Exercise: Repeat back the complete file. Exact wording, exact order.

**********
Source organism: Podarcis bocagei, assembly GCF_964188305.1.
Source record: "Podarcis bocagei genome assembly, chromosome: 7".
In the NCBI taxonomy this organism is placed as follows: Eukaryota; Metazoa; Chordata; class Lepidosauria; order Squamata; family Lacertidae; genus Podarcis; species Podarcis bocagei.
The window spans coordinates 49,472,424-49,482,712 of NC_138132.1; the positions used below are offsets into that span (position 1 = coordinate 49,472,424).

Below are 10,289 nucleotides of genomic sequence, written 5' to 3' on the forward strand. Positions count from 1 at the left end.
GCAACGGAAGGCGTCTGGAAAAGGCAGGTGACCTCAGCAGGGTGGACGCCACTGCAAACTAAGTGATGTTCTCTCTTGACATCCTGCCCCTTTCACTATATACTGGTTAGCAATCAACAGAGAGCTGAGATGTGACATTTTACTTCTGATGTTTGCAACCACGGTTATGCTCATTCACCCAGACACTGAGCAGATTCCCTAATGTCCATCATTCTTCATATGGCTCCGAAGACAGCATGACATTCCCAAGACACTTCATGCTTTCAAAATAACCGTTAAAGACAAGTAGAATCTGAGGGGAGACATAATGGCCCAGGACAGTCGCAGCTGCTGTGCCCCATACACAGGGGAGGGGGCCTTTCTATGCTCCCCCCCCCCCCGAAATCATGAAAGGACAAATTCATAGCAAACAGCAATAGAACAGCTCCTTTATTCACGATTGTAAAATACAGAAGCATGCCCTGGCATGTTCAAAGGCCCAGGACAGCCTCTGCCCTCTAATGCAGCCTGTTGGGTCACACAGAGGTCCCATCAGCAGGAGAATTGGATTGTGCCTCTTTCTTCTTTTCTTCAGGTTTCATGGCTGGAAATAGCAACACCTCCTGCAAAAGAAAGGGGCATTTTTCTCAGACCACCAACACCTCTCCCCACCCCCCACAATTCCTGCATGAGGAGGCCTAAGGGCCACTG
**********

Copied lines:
Source organism: Podarcis bocagei, assembly GCF_964188305.1.
Source record: "Podarcis bocagei genome assembly, chromosome: 7".
In the NCBI taxonomy this organism is placed as follows: Eukaryota; Metazoa; Chordata; class Lepidosauria; order Squamata; family Lacertidae; genus Podarcis; species Podarcis bocagei.
The window spans coordinates 49,472,424-49,482,712 of NC_138132.1; the positions used below are offsets into that span (position 1 = coordinate 49,472,424).

Below are 10,289 nucleotides of genomic sequence, written 5' to 3' on the forward strand. Positions count from 1 at the left end.
GCAACGGAAGGCGTCTGGAAAAGGCAGGTGACCTCAGCAGGGTGGACGCCACTGCAAACTAAGTGATGTTCTCTCTTGACATCCTGCCCCTTTCACTATATACTGGTTAGCAATCAACAGAGAGCTGAGATGTGACATTTTACTTCTGATGTTTGCAACCACGGTTATGCTCATTCACCCAGACACTGAGCAGATTCCCTAATGTCCATCATTCTTCATATGGCTCCGAAGACAGCATGACATTCCCAAGACACTTCATGCTTTCAAAATAACCGTTAAAGACAAGTAGAATCTGAGGGGAGACATAATGGCCCAGGACAGTCGCAGCTGCTGTGCCCCATACACAGGGGAGGGGGCCTTTCTATGCTCCCCCCCCCCCCGAAATCATGAAAGGACAAATTCATAGCAAACAGCAATAGAACAGCTCCTTTATTCACGATTGTAAAATACAGAAGCATGCCCTGGCATGTTCAAAGGCCCAGGACAGCCTCTGCCCTCTAATGCAGCCTGTTGGGTCACACAGAGGTCCCATCAGCAGGAGAATTGGATTGTGCCTCTTTCTTCTTTTCTTCAGGTTTCATGGCTGGAAATAGCAACACCTCCTGCAAAAGAAAGGGGCATTTTTCTCAGACCACCAACACCTCTCCCCACCCCCCACAATTCCTGCATGAGGAGGCCTAAGGGCCACTG